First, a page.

Cybersecurity training requires a structured program that engages and motivates employees to take seriously their responsibility to protect the company’s assets. 

Organizations grow and change, and so do their working practices and the technologies they use. And don’t forget that cyber criminals are constantly finding new and better ways to exploit financial and other sensitive data of your business.  Cybersecurity training is not a once-and-done event. 

Prevention is much better than cure. And employees will be more engaged and vigilant when they receive continuous, comprehensive training that puts them at the front lines. 


Cybersecurity research indicates that it is not whether a company will be hit by a cyber breach, but when.  It’s only a matter of time.  Critical first step in your training program is to educate employees about: 

  1. Types of attacks and how damaging they can be 
  2. How to block, prevent, reduce, or eliminate such attacks 

Here is a partial listing of attacks that should be part of your training. 

·       Denial of Service (DoS)  ·       Drive-by 
·       Distributed Denial of service (DDOS)  ·       Password Attack 
·       Man-in-the-middle (MITM)  ·       SQL Injection 
·       Phishing / Spear-phishing  ·       Cross-site Scripting (XSS) 
·       Eavesdropping  ·       Birthday Attack 
·       Malware  ·       Trojan Horses 
·       Botnets  ·       Ransomware 
·       Wiper Attacks  ·       Intellectual Property Theft 


The goal of employee training is not to make them cybersecurity experts. However, you do want them to clearly understand that there is a broad spectrum of potentially deadly attacks on company’s assets and they play a highly critical role in protecting them—particularly when working from home. “Trust but verify,” is the new mantra for any employee whether working remotely or not.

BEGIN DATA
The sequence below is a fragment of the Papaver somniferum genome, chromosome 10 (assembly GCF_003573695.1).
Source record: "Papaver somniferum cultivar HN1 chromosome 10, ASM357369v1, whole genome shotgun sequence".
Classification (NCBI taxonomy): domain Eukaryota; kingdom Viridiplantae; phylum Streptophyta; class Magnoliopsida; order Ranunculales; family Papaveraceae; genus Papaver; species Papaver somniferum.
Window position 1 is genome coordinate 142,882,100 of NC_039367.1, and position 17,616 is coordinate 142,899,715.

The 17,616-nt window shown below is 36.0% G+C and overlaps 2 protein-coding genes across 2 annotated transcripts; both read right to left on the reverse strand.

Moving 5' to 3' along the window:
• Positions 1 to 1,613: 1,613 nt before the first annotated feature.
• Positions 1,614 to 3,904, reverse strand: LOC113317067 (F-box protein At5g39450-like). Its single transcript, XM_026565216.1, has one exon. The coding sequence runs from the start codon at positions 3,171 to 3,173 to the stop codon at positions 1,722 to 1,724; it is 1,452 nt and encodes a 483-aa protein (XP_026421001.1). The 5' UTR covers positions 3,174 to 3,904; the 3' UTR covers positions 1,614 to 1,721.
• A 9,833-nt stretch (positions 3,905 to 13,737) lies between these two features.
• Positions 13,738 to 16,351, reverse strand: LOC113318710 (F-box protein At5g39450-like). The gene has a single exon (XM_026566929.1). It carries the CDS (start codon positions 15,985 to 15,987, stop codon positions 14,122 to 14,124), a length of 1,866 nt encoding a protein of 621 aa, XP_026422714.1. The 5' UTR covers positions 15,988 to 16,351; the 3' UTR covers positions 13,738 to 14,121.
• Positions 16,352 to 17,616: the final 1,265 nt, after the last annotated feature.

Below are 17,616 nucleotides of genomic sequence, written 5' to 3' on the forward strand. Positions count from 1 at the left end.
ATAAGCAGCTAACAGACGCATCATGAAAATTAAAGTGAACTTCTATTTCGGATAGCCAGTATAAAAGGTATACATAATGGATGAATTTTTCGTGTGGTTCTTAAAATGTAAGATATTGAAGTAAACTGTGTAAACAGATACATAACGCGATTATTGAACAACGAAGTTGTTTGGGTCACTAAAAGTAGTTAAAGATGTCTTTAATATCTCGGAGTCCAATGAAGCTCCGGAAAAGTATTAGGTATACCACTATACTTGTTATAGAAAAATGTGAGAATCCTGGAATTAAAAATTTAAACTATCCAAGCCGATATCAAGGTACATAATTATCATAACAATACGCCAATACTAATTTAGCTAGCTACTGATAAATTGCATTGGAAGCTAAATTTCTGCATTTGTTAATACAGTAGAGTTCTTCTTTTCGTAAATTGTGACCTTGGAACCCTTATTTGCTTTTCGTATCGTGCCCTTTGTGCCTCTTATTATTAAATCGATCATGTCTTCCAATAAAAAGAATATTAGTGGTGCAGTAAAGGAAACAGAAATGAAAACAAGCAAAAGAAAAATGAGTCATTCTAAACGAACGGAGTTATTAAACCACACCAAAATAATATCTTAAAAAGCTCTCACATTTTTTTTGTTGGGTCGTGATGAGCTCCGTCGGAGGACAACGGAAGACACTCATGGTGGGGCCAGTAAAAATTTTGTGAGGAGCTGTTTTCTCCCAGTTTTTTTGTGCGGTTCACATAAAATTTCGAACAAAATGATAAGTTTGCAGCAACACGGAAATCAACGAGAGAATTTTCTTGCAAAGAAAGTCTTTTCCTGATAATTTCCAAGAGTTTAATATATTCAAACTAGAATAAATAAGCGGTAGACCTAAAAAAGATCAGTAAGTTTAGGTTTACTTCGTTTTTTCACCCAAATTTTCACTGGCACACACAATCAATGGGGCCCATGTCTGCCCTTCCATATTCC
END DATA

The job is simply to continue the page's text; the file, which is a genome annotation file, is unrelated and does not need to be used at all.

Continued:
Additional training for employees should include procedures to follow when they think the company’s network may be compromised. 


The FBI reports that since the COVID 19 outbreak and subsequent economic crisis commercial cybercrime has quadrupled. Research indicates that 60% of small businesses already get hacked each year. It’s a near-certainty that cybercrime is coming for you in 2020 and beyond. Cybercriminals are an opportunistic bunch. They identify the most vulnerable departments in your organization and will pick apart your defenses with phishing and malware campaigns that have evolved to capitalize on the fact that thousands of employees are now working from home. 

The reality is that even with the very best of processes, businesses will always have weak links. There is only one way to truly remove the risk of business failure in the likely event of an attack on your operations—cybercrime insurance tailored to your business. This isn’t a self-serving need, but a part of corporate responsibility to customers/clients and the general public. Don’t let another week pass without securing cyber coverage. 

At Park Insurance, we are pleased to provide cyber coverage advise without obligation, call us at:  604-659-3130 or email commercial@park.ca